Why can’t you Palestinians be more like Gandhi?
New York Times columnist Nicholas Kristof pondered this question in his July 2010 column. On the other hand, Mustafa Barghouthi, a Palestinian doctor and member of the Palestinian Parliament, says many Palestinians are indeed following in the footsteps of Martin Luther King, Jr. and Mohandas Gandhi. Barghouthi says:
What is needed is a Palestinian version of the Arab revolutions that have swept the region: a mass movement demanding freedom, dignity, a just peace, real democracy and the right to self-determination. We must take the initiative, practice self-reliance and pursue a form of nonviolent struggle that we can sustain without depending on others to make decisions for us or in our place.
Today, Linah Alsaafin, a Palestinian writer, editor and blogger living in Ramallah, shared her thoughts about nonviolent resistance with an audience of about 30 at the offices of the Center for Political Development Studies in Gaza.
What she said surprised me.
First, the term “nonviolent” should be deleted from the vocabulary. Linah recommends that we just refer to these actions as “resistance.” This may be difficult to do since the “elites in the West Bank,” she says, have adopted the phrase “nonviolent resistance” and is supporting it with 100,000s of shekels each year.
Second, resistance should be seen as a means, rather than the goal, which is the liberation of Palestine. Linah distinguished between tactic vs. strategy, and shared several examples from the West Bank where the actions of resistance appeared to be disconnected from a long-term, sustainable strategy.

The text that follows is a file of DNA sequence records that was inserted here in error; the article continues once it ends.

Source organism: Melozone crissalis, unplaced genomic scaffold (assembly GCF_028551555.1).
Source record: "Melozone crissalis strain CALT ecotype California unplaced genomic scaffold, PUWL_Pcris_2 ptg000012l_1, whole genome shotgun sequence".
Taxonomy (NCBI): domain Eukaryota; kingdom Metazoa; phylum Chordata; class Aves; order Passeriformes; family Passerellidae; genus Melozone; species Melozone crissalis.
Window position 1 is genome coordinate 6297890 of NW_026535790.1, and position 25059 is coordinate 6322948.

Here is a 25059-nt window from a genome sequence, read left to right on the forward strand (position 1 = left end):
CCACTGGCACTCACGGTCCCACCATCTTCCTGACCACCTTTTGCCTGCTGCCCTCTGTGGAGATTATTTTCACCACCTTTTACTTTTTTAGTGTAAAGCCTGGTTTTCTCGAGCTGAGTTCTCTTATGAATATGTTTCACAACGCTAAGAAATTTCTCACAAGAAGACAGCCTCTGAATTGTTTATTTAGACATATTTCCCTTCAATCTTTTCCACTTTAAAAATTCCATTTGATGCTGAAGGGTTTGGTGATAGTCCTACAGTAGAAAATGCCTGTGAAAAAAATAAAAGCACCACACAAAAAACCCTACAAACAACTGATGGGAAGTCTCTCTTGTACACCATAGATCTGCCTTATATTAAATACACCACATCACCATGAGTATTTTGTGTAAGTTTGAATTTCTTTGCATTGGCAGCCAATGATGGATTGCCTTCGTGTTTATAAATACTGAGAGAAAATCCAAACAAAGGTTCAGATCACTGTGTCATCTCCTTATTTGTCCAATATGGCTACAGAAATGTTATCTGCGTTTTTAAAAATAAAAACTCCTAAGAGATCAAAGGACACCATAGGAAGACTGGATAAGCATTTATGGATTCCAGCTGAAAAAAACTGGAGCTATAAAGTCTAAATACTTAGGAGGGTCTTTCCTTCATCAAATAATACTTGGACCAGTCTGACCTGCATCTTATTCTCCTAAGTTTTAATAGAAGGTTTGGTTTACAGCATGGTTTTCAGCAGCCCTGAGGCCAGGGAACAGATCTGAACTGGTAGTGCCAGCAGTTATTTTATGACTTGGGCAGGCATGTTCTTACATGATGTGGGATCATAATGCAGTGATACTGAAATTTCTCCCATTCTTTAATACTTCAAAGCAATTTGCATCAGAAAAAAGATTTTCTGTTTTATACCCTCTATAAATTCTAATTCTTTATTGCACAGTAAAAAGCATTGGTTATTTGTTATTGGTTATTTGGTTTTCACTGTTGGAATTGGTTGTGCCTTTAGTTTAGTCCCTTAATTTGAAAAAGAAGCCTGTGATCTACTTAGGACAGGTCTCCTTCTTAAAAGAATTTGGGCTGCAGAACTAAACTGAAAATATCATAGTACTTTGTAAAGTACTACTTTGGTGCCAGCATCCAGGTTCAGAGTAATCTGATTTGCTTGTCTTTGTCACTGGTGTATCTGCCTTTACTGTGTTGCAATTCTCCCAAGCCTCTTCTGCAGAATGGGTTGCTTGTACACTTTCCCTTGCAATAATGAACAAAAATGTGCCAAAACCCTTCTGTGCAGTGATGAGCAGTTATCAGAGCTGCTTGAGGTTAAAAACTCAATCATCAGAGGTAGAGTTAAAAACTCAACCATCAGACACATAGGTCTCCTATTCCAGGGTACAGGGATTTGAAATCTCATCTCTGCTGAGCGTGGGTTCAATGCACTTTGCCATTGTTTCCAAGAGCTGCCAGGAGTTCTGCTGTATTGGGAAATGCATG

For example, when activists erected tents on Palestinian land where Israel plans to build more homes (known as E1) just east of Jerusalem, they captured alot of international media attention, such as this piece in the New York Times. The Israeli soldiers removed them on the third day and we haven’t heard anything more. Where was the long-term strategy to make this action sustainable?
Third, International activists and Israelis who want to support the Palestinians need to know their role in the resistance. They should remain on the periphery, not in the center or taking a decision-making role. Linah objects to the Israeli peace activists who want to protest and smell some tear gas to assuage their guilt. The role of solidarity activists is to document, to learn, but not to impose their ideas.
Finally, popular resistance can only be effective if it targets Israel’s weaknesses. We “need to make life difficult for settlers in the West Bank,” she said. And “our actions need to be sustainable.”
After her comments, Linah took questions and that’s where the passion in the room appeared. Even though many of the questions and comments were in Arabic, and I couldn’t understand them, I could tell there were disagreements and people held very passionate opinions about what they were talking about.
I’ve considered myself an activist for most of my adult life, taking my children to protests and demonstrations in their baby strollers. My activism has focused on abolishing nuclear weapons and stopping climate change. I’ve only recently begun learning about Israel’s occupation of Palestine, and the injustices of the siege and blockade of Gaza.
My lodestar for engaging in each of these issues (nuclear war, climate change, Palestine) are the three principles I learned in 1984-1985 in Beyond War.
War has become Obsolete,
We Are One on This Planet,
and Means Determine Ends.
I have found these principles to be life-changing and life-affirming, and NOT at all simple to digest. But the effort of living consistent with my beliefs has probably been the most effective form of resistance I know.